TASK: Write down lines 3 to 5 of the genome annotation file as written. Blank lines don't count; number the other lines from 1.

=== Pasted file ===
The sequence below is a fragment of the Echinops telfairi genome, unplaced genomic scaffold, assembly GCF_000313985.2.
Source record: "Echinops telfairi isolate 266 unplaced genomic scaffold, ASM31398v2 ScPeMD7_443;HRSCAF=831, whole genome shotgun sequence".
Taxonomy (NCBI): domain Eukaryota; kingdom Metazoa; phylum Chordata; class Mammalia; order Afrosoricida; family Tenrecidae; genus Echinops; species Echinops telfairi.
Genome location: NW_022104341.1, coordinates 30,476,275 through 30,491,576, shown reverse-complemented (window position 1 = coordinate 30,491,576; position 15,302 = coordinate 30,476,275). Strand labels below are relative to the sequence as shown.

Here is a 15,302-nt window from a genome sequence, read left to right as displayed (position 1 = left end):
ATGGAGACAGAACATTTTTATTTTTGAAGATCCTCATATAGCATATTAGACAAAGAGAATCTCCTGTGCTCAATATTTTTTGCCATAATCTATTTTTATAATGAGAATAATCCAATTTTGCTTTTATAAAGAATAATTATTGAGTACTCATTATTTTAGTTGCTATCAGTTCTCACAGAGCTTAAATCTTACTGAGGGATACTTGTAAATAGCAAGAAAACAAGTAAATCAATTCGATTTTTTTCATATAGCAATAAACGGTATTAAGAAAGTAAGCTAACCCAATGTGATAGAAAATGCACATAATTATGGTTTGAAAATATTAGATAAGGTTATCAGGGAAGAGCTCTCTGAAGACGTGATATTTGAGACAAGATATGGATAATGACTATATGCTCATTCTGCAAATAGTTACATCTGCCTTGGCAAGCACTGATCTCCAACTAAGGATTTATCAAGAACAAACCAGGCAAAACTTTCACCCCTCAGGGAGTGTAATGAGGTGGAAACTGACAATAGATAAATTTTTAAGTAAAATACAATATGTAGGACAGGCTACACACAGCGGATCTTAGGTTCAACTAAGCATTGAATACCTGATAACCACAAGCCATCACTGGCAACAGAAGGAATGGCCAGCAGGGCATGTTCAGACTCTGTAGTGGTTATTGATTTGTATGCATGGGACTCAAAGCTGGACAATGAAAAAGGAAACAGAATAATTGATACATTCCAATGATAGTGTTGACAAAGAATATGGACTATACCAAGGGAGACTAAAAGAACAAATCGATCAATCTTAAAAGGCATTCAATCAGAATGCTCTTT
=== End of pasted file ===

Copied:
Taxonomy (NCBI): domain Eukaryota; kingdom Metazoa; phylum Chordata; class Mammalia; order Afrosoricida; family Tenrecidae; genus Echinops; species Echinops telfairi.
Genome location: NW_022104341.1, coordinates 30,476,275 through 30,491,576, shown reverse-complemented (window position 1 = coordinate 30,491,576; position 15,302 = coordinate 30,476,275). Strand labels below are relative to the sequence as shown.

Here is a 15,302-nt window from a genome sequence, read left to right as displayed (position 1 = left end):